reave, reeve, rive

The words reave, reeve, rive sound the same but have different meanings and spellings. Why do reave, reeve, rive sound the same even though they are completely different words?

The answer is simple: reave, reeve, rive are homophones of the English language.

  1. :: verb-transitive

    To seize and carry off forcibly.

  2. :: verb-transitive

    To deprive (one) of something; bereave.

  3. :: verb-intransitive

    To rob, plunder, or pillage.

  4. :: verb-transitive

    Archaic To break or tear apart.

  1. :: noun

    The elected president of a town council in some parts of Canada.

  2. :: noun

    Any of various minor officers of parishes or other local authorities.

  3. :: noun

    A bailiff or steward of a manor in the later medieval period.

  4. :: noun

    A high officer of local administration appointed by the Anglo-Saxon kings.

  1. :: verb-transitive

    To rend or tear apart.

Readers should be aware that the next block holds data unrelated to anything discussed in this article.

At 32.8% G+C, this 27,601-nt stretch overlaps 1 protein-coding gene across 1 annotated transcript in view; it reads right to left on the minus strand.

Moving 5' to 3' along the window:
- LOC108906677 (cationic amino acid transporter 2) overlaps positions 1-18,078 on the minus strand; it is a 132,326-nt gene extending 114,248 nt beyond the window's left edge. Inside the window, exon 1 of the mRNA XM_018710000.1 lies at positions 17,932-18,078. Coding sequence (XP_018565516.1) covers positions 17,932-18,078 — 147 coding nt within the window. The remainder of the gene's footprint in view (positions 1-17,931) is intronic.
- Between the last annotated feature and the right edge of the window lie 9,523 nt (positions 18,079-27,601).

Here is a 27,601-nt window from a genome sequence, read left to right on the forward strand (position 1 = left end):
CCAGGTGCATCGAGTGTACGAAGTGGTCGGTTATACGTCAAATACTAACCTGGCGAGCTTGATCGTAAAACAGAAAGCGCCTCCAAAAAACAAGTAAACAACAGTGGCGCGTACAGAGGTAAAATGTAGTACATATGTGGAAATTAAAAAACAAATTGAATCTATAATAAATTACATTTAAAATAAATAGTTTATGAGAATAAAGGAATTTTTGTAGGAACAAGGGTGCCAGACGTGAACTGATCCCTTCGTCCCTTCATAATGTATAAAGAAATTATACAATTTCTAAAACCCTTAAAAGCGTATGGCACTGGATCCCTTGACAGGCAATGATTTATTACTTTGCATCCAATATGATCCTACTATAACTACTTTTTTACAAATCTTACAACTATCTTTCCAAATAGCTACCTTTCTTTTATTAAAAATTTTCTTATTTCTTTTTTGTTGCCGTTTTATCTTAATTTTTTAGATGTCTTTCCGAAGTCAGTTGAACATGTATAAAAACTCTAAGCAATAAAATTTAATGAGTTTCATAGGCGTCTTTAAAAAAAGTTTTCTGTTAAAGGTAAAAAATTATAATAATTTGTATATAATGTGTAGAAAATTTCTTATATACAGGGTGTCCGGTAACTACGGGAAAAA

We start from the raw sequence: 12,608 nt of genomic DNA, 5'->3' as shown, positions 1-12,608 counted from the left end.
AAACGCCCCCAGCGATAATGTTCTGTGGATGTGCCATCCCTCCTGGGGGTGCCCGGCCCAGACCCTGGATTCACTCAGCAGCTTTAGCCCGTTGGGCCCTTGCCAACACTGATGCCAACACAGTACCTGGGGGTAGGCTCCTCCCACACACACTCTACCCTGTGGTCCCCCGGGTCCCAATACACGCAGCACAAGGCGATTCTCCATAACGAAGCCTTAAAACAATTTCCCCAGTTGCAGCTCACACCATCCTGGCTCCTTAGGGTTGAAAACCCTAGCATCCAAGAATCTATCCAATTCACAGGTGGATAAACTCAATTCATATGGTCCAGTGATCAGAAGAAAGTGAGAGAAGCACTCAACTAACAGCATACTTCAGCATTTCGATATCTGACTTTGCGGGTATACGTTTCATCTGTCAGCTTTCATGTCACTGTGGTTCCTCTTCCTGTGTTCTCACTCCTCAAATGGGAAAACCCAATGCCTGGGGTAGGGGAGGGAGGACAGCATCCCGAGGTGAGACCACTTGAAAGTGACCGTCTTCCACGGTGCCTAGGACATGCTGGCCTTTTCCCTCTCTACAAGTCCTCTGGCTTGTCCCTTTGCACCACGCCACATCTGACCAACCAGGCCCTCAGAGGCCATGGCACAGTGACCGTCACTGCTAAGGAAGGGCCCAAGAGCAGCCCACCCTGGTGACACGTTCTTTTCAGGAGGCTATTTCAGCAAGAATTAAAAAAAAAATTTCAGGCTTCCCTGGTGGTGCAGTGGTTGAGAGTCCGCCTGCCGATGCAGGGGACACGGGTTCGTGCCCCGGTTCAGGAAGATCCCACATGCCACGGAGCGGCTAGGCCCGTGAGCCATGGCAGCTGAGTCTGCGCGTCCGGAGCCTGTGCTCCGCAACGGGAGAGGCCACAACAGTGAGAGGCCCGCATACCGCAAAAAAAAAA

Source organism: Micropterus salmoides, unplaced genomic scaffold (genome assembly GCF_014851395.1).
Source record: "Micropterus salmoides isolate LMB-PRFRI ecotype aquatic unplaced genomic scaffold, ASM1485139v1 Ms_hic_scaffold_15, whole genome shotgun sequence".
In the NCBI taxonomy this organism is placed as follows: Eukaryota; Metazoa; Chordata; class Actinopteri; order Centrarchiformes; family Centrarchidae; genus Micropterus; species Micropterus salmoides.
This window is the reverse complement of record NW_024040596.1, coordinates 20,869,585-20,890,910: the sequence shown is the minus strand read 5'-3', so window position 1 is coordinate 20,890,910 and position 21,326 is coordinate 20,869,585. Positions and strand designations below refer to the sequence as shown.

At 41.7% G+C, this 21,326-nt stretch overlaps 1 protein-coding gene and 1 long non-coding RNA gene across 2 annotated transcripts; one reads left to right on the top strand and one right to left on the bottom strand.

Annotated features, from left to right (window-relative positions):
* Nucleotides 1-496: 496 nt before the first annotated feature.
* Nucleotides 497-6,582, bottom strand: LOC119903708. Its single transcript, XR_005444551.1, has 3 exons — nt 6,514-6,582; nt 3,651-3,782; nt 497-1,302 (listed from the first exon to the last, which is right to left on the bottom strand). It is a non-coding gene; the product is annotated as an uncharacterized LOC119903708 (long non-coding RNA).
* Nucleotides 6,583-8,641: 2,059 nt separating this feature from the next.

2. :: verb-transitive

    To break into pieces, as by a blow; cleave or split asunder.

  3. :: verb-transitive

    To break or distress (the spirit, for example).

  4. :: verb-intransitive

    To be or become split.

Definitions from The American Heritage® Dictionary of the English Language, 4th Edition and Wordnik.

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About Homophones

Homophones (literally "same sound") are usually defined as words that share the same pronunciation, regardless of how they are spelled.

If they are spelled the same then they are also homographs (and homonyms); if they are spelled differently then they are also heterographs (literally "different writing").